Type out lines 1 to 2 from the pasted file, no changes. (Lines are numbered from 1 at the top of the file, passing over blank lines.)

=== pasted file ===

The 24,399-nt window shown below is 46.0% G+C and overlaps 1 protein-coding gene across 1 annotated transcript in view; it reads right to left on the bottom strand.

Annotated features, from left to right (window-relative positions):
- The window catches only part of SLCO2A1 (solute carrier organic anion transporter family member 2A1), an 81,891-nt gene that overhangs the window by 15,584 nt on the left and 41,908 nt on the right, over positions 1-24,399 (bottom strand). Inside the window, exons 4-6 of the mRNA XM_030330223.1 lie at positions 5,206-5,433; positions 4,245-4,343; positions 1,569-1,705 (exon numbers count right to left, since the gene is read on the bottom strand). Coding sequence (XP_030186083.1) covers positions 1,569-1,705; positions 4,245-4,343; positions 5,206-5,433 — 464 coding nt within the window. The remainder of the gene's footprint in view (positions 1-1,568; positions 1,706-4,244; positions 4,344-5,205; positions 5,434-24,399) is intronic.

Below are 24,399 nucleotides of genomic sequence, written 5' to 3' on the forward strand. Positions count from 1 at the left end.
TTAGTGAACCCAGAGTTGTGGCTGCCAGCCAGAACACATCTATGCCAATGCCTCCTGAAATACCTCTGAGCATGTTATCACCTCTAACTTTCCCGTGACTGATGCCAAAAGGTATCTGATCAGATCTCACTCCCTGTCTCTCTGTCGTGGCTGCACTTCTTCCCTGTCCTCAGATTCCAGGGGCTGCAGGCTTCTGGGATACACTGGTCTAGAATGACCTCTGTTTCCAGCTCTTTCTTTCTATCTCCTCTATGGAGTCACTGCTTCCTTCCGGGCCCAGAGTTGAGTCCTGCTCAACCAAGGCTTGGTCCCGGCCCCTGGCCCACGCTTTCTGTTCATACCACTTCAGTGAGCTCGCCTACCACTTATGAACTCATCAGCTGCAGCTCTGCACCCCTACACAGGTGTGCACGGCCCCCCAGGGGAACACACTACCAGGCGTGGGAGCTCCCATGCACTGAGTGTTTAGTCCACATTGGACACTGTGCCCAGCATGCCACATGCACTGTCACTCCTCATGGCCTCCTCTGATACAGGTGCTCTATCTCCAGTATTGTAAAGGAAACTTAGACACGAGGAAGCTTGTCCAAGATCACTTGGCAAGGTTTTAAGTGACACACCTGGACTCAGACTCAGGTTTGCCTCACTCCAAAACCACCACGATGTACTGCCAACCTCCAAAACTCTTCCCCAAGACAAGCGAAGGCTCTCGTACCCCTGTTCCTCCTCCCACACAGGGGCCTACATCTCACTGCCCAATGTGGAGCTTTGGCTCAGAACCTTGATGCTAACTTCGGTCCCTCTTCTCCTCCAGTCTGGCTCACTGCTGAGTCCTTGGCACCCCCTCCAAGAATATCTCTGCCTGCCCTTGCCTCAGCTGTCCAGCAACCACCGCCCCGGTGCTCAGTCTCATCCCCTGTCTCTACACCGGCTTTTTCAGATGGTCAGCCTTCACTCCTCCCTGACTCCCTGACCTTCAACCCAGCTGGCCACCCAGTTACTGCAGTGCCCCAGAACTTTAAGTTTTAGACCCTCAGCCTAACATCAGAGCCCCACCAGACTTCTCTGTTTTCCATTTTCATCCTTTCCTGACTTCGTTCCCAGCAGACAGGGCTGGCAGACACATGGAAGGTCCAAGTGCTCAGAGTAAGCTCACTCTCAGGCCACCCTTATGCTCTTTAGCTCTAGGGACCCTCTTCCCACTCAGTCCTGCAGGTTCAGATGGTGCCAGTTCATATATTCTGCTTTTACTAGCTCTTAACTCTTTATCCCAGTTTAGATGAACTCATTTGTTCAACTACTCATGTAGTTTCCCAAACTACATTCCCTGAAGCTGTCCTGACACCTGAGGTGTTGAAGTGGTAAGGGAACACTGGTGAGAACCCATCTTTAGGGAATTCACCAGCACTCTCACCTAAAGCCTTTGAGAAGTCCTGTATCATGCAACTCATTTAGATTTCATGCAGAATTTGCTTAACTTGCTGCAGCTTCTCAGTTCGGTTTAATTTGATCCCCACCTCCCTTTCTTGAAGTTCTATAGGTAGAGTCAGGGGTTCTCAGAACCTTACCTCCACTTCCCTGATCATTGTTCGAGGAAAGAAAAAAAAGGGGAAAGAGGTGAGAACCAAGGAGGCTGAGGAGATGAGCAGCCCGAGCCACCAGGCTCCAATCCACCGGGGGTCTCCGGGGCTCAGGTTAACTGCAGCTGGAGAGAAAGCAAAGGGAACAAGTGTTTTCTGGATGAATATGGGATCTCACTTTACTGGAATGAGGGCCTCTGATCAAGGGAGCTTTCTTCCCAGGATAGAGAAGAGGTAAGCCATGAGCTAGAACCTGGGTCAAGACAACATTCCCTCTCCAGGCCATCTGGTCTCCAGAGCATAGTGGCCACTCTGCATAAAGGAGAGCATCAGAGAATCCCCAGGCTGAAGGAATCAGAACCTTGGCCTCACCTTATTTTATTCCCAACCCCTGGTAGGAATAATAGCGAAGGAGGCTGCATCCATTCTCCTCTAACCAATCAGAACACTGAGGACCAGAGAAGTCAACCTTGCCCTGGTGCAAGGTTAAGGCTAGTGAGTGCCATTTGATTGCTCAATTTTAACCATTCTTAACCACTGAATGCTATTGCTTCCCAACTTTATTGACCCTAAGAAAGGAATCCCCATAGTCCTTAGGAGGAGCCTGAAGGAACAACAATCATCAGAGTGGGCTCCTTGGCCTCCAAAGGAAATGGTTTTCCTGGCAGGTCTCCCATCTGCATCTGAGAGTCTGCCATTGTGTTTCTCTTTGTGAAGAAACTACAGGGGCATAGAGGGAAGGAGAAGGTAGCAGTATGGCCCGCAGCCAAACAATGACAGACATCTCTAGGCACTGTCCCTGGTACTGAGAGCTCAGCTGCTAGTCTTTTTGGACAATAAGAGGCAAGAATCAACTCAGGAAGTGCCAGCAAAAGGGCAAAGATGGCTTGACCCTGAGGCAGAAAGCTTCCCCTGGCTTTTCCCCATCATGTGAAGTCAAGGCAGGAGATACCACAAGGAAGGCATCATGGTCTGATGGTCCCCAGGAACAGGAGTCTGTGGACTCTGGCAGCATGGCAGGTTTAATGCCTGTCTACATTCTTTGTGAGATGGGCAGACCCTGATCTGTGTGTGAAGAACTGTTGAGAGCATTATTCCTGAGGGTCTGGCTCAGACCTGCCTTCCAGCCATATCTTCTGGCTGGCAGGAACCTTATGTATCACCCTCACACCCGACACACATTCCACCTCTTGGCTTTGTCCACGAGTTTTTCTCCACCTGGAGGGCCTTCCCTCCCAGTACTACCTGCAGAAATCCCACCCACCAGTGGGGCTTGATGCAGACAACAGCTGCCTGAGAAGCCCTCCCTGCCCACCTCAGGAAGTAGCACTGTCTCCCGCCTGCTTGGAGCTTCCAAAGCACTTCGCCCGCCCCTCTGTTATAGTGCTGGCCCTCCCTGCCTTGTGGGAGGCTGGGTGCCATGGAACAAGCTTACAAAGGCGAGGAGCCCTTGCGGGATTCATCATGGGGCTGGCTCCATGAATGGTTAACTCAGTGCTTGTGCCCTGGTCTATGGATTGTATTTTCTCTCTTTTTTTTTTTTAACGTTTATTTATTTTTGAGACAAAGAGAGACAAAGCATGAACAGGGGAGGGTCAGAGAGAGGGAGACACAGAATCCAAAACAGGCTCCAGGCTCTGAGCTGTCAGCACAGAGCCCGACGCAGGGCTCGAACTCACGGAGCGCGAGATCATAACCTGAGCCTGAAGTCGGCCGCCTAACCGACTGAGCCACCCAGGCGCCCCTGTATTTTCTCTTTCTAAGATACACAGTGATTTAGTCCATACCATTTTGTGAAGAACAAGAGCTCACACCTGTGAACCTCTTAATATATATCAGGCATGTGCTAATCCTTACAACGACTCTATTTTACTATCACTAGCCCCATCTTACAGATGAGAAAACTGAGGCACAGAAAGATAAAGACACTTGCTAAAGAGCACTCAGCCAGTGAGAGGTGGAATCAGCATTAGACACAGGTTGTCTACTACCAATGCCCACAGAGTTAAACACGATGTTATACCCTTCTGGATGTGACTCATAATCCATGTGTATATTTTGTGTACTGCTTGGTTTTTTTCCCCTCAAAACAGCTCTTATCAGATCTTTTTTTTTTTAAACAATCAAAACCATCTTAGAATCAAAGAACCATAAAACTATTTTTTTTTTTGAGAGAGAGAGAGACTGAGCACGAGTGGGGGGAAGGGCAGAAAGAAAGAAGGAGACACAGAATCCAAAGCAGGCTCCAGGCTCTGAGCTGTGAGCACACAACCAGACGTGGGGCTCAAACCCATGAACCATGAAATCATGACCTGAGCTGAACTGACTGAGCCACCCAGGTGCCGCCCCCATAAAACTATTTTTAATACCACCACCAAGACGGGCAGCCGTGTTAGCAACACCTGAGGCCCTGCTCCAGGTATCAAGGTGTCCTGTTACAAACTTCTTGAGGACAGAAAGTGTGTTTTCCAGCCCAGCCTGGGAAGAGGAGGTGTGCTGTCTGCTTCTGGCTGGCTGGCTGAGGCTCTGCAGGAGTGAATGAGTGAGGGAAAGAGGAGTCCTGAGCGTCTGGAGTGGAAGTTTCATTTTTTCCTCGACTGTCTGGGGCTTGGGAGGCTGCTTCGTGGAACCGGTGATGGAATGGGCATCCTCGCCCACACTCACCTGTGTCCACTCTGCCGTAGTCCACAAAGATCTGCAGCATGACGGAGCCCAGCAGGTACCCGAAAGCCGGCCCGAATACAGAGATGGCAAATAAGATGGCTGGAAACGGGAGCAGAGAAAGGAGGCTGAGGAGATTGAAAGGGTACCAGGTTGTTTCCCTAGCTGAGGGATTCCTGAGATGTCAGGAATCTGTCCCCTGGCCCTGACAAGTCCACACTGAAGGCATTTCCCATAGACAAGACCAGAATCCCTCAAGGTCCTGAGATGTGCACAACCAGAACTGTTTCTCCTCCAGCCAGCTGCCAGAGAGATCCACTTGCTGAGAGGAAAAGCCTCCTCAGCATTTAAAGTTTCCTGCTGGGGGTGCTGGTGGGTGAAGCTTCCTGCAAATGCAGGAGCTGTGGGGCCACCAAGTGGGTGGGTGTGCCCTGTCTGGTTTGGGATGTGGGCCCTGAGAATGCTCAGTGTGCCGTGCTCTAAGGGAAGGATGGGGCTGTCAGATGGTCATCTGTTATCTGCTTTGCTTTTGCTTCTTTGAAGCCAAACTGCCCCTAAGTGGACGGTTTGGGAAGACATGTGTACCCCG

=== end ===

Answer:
The 24,399-nt window shown below is 46.0% G+C and overlaps 1 protein-coding gene across 1 annotated transcript in view; it reads right to left on the bottom strand.

Annotated features, from left to right (window-relative positions):